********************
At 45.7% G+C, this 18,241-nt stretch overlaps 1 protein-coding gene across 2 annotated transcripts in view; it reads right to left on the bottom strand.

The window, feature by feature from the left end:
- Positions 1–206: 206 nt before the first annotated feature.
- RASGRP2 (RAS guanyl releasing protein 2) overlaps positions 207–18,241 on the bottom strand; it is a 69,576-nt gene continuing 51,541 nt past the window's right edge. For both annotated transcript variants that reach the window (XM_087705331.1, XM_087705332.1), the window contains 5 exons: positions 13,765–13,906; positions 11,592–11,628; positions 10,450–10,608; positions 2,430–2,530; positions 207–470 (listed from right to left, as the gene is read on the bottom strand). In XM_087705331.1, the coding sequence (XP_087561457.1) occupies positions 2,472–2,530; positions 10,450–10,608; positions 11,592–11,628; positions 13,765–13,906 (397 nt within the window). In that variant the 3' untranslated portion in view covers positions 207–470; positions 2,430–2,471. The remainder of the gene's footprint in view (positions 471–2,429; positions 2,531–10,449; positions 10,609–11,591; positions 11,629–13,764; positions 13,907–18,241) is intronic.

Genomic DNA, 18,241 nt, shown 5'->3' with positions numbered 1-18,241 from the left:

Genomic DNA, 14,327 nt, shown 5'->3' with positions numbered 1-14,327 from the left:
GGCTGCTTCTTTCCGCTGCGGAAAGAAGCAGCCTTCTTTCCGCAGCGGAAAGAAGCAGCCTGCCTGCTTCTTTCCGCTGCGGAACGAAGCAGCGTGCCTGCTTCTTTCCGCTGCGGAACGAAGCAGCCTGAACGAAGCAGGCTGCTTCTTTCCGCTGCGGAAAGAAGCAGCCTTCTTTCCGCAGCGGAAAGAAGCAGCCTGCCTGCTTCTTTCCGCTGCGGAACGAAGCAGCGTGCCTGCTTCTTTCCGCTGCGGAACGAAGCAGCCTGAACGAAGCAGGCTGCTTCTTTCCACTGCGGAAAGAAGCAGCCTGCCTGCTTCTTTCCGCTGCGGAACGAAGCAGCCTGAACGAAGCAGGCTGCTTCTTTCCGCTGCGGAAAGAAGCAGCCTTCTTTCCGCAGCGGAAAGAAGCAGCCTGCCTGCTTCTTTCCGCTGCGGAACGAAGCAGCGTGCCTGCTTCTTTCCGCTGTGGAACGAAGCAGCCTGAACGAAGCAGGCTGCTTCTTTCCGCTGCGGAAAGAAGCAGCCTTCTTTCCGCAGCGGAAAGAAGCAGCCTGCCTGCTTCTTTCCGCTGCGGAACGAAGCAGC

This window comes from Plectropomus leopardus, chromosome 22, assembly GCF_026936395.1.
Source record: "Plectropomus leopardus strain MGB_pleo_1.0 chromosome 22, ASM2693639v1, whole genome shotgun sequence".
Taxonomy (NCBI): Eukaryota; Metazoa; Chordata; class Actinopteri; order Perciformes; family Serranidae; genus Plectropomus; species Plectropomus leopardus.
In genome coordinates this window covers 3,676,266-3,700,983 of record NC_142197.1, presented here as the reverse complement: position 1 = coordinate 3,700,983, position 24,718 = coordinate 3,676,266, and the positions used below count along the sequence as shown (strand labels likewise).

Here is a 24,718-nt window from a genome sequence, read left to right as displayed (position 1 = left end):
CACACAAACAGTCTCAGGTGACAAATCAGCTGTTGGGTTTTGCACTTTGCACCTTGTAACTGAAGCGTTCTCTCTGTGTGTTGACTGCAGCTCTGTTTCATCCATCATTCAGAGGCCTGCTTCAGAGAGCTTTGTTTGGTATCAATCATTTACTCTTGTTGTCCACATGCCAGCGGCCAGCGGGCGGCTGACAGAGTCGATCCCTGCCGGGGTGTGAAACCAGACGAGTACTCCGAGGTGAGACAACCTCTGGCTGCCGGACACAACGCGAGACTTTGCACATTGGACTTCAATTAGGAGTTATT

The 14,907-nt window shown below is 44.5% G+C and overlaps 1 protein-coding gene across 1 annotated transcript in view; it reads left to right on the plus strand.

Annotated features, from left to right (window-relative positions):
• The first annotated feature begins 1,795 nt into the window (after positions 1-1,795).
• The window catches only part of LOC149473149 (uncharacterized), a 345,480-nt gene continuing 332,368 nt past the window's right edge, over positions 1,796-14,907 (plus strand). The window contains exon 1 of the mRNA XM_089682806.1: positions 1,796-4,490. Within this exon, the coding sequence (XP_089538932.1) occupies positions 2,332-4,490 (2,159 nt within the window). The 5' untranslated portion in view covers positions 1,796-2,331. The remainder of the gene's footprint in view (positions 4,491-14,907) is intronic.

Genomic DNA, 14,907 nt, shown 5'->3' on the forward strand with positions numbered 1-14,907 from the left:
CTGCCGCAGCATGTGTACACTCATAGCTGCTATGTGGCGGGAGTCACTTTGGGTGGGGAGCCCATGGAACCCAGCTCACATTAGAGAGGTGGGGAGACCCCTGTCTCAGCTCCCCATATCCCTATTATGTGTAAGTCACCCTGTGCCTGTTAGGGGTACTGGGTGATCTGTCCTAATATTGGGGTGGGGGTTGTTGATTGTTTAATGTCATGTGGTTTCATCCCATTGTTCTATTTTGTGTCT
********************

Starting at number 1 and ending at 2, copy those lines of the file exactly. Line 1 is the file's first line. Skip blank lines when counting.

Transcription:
At 45.7% G+C, this 18,241-nt stretch overlaps 1 protein-coding gene across 2 annotated transcripts in view; it reads right to left on the bottom strand.

The window, feature by feature from the left end: